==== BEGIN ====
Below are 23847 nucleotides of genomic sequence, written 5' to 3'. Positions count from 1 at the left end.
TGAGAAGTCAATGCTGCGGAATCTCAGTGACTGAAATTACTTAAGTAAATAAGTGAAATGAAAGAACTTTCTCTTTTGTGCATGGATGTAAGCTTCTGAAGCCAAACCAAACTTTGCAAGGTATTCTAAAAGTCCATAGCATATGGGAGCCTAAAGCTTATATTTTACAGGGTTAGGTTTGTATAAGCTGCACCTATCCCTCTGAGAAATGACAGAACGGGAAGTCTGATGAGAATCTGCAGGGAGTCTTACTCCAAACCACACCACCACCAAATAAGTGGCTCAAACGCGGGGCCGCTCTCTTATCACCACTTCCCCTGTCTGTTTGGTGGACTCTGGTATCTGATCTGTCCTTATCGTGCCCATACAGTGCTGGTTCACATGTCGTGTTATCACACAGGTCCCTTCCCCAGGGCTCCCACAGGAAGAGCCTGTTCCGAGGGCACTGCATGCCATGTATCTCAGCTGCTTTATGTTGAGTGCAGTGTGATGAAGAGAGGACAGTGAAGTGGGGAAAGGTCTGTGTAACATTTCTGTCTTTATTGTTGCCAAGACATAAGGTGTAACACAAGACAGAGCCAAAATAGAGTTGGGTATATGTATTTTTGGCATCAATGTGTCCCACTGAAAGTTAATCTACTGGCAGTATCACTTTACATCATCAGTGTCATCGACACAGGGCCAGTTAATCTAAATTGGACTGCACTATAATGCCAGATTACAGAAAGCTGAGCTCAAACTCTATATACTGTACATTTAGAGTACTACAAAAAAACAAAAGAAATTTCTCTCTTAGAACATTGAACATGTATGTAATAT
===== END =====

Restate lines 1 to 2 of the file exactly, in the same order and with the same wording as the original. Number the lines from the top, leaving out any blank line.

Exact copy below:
Below are 23847 nucleotides of genomic sequence, written 5' to 3'. Positions count from 1 at the left end.
TGAGAAGTCAATGCTGCGGAATCTCAGTGACTGAAATTACTTAAGTAAATAAGTGAAATGAAAGAACTTTCTCTTTTGTGCATGGATGTAAGCTTCTGAAGCCAAACCAAACTTTGCAAGGTATTCTAAAAGTCCATAGCATATGGGAGCCTAAAGCTTATATTTTACAGGGTTAGGTTTGTATAAGCTGCACCTATCCCTCTGAGAAATGACAGAACGGGAAGTCTGATGAGAATCTGCAGGGAGTCTTACTCCAAACCACACCACCACCAAATAAGTGGCTCAAACGCGGGGCCGCTCTCTTATCACCACTTCCCCTGTCTGTTTGGTGGACTCTGGTATCTGATCTGTCCTTATCGTGCCCATACAGTGCTGGTTCACATGTCGTGTTATCACACAGGTCCCTTCCCCAGGGCTCCCACAGGAAGAGCCTGTTCCGAGGGCACTGCATGCCATGTATCTCAGCTGCTTTATGTTGAGTGCAGTGTGATGAAGAGAGGACAGTGAAGTGGGGAAAGGTCTGTGTAACATTTCTGTCTTTATTGTTGCCAAGACATAAGGTGTAACACAAGACAGAGCCAAAATAGAGTTGGGTATATGTATTTTTGGCATCAATGTGTCCCACTGAAAGTTAATCTACTGGCAGTATCACTTTACATCATCAGTGTCATCGACACAGGGCCAGTTAATCTAAATTGGACTGCACTATAATGCCAGATTACAGAAAGCTGAGCTCAAACTCTATATACTGTACATTTAGAGTACTACAAAAAAACAAAAGAAATTTCTCTCTTAGAACATTGAACATGTATGTAATAT